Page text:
Tag Archives: buff coat

PENNSIC: My Chevau-léger Outfit

Back from Pennsic and working on some new research projects that I’m hoping to release soon. Until then, I wanted to show off my Opening Ceremonies outfit from the event — a 17th Century French chevau légers.

Examples of a 17th Century Chevau légers
Chevau légers were 17th Century light cavalry men in the French army. Me in the middle; chevau légers models from the Musee de l’Armee (Paris, France).

Chevau légers were considered light to medium cavalry. In the early to middle part of the 17th Century, they often wore a cuirass worn over a buff coat or just a buff coat, leather boots, and a helmet. The helmet was often a capeline, though the French cavalry apparently were big fans of the “iron hat” — a helmet that was in the shape of the wide-brim hat that was fashionable at the time (see the photos). Continue reading PENNSIC: My Chevau-léger Outfit


17th Century Buff Coat: Quickie Update

Just a quickie update. Spent the evening dry rubbing the dark yellow ochre dye powder into my leather for the buff coat replication. I went into more detail into the dye and method here. I tried to use the bare minimal so there’s not a lot of extra powder that’ll go everywhere. I may take a brush to it later to help.

But it’s all done except for the collar — which I have yet to cut out.

Here’s a before and after look.


17th Century buff coat: Getting the right color (test dyes)

Next to the signature raised “ridges” in the buff coat seams that come from the butt-end stitching, the next most noticeable characteristic (and arguably the most noticeable) is that golden brown hue of the leather, as seen below.


Some extant examples are a little more brown or grey, but this gives you the general idea of the look. This golden brown coloration is a byproduct of the tanning process. Tanners would “oil tan” the leather with lime and scrape the surface to remove the outer layer. This is what gives the buff coat that rough, unfinished look. Cod oil was used in a process called “kicking.” I’ve also read that yellow ochre was used to help get the color. Continue reading 17th Century buff coat: Getting the right color (test dyes)

17th Century Buff Coat: Purchasing Leather, Butt-End Stitch Proof-of-Concept

This was originally posted on JMAucoin.com in December 2014.

On Saturday, I met up with a bunch of other friends at Tandy for a leather run. I had a good idea of what I wanted to get in terms of leather and tools, but was a little foggy in terms of specifics. Fortunately, the manager at Tandy was a huge help, and actually knew what a buff coat was (unlike my last trip to Tandy when I tried to make buff coat 1.0). Ended up leaving with two sides for the buff coat, lots of wax-linen thread, a curved awl blade, and some black scrap leather that I’m going to turn into the 17th Century cavalier”butterfly” boot-straps. A good, but expensive haul. Here’s what I’m using for the buff coat:

Body: 8-9oz Oak-Leaf Sides
Sleeves: 3-4oz Craftsman Oak Sides

Unlike sewing fabric or sewing a lot of other leather projects, the stitches on a buff coat a very different. There’s no right sides to right sides, sew, and turn right side out. Nor do you overlap one layer of leather on top of another and sew (like in my Edward Kenway cosplay). It uses a special butt-joint stitch in which you butt-end the two pieces of leather together and then make a hole that starts at the top of the leather but, instead of coming out at the bottom of the leather, it comes out of the side of the edge. Here’s a sketch from Osprey’s Ironsides: English Cavalry 1588-1688 (Warrior) book (great resource):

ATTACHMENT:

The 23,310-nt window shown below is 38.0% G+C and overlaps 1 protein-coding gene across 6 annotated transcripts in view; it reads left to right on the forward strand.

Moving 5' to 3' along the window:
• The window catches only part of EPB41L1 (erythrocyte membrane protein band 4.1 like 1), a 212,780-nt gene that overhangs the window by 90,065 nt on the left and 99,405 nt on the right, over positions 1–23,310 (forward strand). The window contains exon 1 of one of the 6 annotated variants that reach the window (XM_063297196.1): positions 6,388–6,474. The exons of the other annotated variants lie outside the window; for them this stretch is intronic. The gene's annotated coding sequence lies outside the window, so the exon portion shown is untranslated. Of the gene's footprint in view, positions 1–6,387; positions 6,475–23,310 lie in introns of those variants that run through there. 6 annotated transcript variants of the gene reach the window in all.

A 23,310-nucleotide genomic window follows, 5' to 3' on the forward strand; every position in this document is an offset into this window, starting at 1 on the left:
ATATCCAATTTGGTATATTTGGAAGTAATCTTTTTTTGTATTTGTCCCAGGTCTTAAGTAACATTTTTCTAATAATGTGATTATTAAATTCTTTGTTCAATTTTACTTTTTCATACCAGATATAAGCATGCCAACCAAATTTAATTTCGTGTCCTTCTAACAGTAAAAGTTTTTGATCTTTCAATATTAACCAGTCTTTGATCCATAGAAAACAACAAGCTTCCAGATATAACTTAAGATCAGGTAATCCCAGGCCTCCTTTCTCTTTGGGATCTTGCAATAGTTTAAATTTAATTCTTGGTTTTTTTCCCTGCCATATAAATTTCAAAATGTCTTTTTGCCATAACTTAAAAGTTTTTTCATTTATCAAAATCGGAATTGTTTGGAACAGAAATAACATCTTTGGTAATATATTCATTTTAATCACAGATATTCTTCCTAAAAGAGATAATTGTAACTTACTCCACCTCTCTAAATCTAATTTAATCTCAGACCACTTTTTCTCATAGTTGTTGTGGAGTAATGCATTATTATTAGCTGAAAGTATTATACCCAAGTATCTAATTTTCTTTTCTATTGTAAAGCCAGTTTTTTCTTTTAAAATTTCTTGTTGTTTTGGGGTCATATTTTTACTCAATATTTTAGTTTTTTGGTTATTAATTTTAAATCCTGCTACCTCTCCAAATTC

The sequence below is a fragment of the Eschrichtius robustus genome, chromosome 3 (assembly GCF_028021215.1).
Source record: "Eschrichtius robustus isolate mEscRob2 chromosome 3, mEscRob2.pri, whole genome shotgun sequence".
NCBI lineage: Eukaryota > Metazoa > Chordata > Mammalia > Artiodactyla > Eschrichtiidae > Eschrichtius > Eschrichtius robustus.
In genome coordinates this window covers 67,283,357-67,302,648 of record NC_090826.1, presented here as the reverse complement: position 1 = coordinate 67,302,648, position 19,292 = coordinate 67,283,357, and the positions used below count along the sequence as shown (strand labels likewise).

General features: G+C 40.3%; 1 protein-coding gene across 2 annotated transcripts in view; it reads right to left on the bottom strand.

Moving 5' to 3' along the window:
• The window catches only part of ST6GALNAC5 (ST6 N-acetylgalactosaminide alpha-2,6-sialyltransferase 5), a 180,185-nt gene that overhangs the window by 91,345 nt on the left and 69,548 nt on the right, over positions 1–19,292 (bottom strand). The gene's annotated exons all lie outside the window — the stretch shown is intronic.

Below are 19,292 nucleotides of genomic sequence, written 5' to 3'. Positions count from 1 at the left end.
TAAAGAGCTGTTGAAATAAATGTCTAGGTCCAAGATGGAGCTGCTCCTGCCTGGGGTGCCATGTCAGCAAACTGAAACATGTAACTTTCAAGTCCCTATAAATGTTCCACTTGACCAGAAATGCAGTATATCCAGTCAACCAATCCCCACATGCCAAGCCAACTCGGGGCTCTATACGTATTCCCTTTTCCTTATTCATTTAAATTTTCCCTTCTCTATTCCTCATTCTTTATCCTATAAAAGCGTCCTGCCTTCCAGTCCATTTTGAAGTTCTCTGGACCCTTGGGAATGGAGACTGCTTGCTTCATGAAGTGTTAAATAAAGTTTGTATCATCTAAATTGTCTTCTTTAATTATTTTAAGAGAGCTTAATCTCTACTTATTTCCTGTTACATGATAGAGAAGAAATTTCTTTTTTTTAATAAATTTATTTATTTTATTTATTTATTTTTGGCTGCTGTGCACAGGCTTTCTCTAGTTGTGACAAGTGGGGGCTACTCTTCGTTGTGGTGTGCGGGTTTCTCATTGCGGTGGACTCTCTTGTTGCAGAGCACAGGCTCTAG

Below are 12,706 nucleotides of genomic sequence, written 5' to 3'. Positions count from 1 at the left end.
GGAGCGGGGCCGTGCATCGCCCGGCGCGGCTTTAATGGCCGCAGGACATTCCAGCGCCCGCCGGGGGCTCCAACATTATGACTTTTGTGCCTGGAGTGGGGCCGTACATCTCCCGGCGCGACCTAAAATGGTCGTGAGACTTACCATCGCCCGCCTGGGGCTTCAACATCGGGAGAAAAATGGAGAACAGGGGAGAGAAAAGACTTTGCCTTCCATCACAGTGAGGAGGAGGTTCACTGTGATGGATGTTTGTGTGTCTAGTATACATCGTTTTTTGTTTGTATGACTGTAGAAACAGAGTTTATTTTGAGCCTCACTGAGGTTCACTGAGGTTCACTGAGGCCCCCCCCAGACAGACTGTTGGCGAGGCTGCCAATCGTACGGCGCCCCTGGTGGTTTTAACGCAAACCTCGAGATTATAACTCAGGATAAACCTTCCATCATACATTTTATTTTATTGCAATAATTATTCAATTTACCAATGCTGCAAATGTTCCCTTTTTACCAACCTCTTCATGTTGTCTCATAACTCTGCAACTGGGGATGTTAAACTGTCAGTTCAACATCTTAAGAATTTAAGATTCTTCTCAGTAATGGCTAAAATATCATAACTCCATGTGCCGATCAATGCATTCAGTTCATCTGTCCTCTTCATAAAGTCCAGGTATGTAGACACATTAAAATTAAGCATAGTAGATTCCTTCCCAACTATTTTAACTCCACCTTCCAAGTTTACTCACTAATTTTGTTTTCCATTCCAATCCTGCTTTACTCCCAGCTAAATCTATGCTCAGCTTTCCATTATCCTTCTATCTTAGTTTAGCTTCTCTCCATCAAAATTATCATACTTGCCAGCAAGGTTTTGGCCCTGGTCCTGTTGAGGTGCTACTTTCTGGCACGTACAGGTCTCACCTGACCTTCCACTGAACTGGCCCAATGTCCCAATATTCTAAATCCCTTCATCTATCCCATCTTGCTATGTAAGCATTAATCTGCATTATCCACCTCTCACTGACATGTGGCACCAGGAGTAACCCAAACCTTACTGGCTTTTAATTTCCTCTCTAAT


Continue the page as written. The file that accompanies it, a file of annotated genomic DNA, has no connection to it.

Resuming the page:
Continue reading 17th Century Buff Coat: Purchasing Leather, Butt-End Stitch Proof-of-Concept

17th Century Buff Coat: Prepping & Planning

Originally posted on JMAucoin.com in December 2014.

Making a Tandy Leather run this weekend. Hoping to get some materials for Buff Coat Project 2.0. Last year I embarked in Buff Coat Project 1.0. I had envision getting lighter leather so I could wear it while fencing and still be able to calibrate hits. So I ran with 2-3oz leather and a doublet/buff coat pattern from Reconstructing History. The end result didn’t go well. The leather was too thin to do the traditional butt-end joints (at the time I wasn’t sure how that was done), so I sewed it like it was cloth (which was dumb). The pattern from Reconstructing History was also problematic. The pattern called for less leather than was actually needed (so no sleeves) and the sizing instructions made for a coat that didn’t fit at all. And because of the thin leather, the skirts didn’t flare the way they should.

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Basically, it didn’t go too well. But I learned some basic leather working skills that helped with the Edward Kenway costume, so not a total loss. Not sure if I’ll finish buffcoat 1.0 (I mean, it’s not completely awful) or use it for scrap leather.

Anyways, I’m heading to Tandy this weekend to get some leather and additional tools. I’m not worrying about being able to calibrate shots with this buff coat. Version 2.0 will be made to closer resemble historical examples and will probably end up being just a costume and court garb piece until I finally delve into the realm of SCA Cut & Thrust Rapier. Not my original idea, but it’s fine. If it turns out well, I’ll make a display and show it off at A&S events (an area I’d like to explore more in 2015 anyways). Continue reading 17th Century Buff Coat: Prepping & Planning